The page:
The next time we read this Torah portion is April 25, 2020

Parshat Metzora

Torah Portion: Leviticus 14:1–15:33

In Parshat Metzora, we continue learning the laws of tzara'at, including how to identify and treat the condition.

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A self-study guide for: Tazria-Metzora: Rejoining The Community

Parshat Metzora Summary

Metzora Torah Portion: Leviticus 14:1–15:33

Parshat Metzora is commonly read in the same week as Parshat Tazria, and for good reason: together, these two parshiyot tell the full story of tzara'at, a mysterious ailment that renders people spiritually impure (tamei) and requires treatment. The verses in Parshat Tazria that describe the symptoms of tzara'at are extremely detailed and graphic and may even make our eyes glaze over, but by the time we get to Parshat Metzora and we read about the purification process for the metzora (the person afflicted with tzara'at), things start to get a little bit more interesting. What does the purification process look like? What needs to happen in order for the metzora to become pure (tahor) once again, to heal himself of his affliction?

It's a bizarre ritual: a priest (who is in charge of diagnosing the ailment and overseeing the ceremony) collects a series of seemingly-random objects: two birds, a plank made of cedar wood, a scarlet-colored thread, an earthenware vessel, a bundle of hyssop (a kind of herb), and living waters (generally understood to be water from a running stream). One of the birds is killed, and its blood is made to drip into a pool of the water into the vessel. Then the priest takes the live bird — along with the wood, the thread, and the hyssop — and he dips them into the blood of the dead bird and sprinkles them onto the metzora. The live bird is then sent away. At the end of this purification procedure, the metzora is allowed to come back into the camp, but he still has to wait outside of his home for seven days.

Is there any meaning, today, to be gleaned from the odd details of this ritual? The answer is yes, and here's where it begins: Rabbi Fohrman notices that the details of the purification process, strange though they may be, may also sound familiar to us. They harken back to another story in the Torah, an earlier story, one that also involved many of these elements: a bundle of hyssop, blood, wood, blood going into water, a seven-day period during which something had to stay outside of the house, this theme of two beings, one of which dies and one which is sent away. What is that story? It's a formative story in the history of the children of Israel, the story that details when the people became a nation. In the parallels between these two stories lies the exceedingly deep meaning of this strange purification process for the metzora — and indeed, a suggestion about the meaning of tzara'at itself. Rabbi Fohrman presents the full theory with all of his evidence in his two-part series on Tazria and Metzora, "The Tzaraat Purification Ritual: What Does It Mean?"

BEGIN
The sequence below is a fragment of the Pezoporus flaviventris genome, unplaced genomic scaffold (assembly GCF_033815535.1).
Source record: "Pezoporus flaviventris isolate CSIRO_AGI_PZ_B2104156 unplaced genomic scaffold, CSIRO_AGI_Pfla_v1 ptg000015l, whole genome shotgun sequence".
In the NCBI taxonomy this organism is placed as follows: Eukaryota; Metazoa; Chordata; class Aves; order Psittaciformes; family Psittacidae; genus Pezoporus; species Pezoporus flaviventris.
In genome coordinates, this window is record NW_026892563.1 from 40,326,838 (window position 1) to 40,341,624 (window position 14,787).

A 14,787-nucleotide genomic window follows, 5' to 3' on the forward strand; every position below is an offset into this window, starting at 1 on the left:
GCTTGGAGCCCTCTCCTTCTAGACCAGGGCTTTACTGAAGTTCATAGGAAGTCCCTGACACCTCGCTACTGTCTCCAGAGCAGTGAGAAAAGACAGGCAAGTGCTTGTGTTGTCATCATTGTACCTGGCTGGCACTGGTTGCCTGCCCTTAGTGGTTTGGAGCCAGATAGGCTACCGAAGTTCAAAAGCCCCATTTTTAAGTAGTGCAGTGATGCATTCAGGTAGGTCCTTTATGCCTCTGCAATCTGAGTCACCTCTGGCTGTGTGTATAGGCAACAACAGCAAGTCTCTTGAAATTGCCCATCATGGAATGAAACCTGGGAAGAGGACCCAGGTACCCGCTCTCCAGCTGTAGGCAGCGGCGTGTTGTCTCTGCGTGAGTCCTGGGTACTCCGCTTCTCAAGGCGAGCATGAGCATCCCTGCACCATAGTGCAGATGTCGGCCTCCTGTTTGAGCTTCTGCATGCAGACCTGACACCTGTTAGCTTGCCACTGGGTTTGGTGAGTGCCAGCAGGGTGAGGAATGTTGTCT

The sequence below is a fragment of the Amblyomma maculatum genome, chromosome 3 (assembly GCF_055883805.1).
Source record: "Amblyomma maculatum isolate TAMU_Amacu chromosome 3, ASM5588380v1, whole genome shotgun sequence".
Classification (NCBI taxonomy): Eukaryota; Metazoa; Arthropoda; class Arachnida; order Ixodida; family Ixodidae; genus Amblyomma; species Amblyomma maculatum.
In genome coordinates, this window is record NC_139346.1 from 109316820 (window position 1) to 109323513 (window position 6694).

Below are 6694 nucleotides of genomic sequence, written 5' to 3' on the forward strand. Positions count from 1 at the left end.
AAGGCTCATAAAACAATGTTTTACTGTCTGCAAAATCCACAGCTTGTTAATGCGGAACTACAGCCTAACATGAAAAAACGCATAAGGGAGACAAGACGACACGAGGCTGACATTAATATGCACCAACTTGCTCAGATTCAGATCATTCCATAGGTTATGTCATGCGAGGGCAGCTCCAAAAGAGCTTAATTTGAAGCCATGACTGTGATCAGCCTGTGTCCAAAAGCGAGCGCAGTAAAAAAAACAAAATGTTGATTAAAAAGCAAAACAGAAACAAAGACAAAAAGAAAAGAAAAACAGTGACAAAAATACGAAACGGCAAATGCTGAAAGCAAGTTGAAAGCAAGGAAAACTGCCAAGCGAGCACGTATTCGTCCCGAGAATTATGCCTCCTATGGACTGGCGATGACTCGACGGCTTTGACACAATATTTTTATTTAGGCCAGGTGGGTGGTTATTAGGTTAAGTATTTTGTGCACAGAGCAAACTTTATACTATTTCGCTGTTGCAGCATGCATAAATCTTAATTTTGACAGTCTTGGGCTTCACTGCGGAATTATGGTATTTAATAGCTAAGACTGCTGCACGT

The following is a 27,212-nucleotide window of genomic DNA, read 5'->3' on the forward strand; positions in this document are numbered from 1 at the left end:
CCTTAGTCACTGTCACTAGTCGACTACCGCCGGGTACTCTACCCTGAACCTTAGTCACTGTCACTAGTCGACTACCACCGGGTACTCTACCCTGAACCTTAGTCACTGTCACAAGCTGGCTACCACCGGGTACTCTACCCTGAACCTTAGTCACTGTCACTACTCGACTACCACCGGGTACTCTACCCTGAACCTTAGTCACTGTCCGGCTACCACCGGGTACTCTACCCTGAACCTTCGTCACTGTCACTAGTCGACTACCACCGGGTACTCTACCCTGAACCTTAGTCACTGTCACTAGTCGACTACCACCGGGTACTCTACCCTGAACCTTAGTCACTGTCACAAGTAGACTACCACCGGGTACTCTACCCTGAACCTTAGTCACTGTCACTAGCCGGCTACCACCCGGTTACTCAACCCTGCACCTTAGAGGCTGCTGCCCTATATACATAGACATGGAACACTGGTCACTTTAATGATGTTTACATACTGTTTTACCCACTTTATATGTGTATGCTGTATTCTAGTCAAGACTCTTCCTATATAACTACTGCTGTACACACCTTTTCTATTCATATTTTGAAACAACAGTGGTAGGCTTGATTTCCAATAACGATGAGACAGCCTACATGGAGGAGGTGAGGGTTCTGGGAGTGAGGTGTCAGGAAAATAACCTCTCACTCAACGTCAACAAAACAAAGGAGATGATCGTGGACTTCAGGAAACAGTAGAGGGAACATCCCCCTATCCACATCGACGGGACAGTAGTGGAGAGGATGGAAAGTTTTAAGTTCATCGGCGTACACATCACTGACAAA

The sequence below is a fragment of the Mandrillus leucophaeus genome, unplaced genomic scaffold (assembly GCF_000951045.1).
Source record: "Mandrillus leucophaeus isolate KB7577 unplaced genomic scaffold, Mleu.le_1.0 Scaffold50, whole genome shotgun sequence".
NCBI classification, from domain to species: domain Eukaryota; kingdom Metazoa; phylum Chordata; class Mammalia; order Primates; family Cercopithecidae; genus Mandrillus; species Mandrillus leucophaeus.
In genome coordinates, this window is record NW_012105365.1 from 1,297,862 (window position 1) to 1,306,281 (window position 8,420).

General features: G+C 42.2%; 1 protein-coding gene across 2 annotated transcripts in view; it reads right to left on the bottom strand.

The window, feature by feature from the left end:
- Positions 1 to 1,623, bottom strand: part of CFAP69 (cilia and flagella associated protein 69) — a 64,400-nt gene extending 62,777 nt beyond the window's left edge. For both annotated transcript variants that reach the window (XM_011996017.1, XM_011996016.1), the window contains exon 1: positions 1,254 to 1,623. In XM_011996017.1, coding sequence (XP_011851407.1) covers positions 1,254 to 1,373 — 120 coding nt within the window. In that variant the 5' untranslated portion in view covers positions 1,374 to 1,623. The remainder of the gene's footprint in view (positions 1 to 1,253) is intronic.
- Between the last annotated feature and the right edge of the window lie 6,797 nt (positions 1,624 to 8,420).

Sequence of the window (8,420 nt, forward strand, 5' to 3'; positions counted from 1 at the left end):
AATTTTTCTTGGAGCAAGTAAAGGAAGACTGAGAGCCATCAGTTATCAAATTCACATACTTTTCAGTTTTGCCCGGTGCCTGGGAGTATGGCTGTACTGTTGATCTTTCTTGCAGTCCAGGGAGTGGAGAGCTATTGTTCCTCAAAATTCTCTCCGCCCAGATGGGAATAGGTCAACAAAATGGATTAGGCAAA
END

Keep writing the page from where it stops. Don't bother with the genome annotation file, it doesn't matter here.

The fascinating topic of the metzora is not all that we find in this parsha. After concluding the topic, we read about other kinds of tumah, ritual impurity: like that of a man or woman who experiences a discharge, be it natural or unnatural, seminal or not. Contained in this discussion are the laws of the niddah, the menstruating woman, who is prohibited from marital relations and must observe a period of "clean days" after her period stops before she can immerse in a mikvah ("ritual bath"), which is needed for her to become tahor ("ritually pure"). But how can a bath suddenly make you pure? We ask the same question here: Why Does The Mikvah Make Me Pure?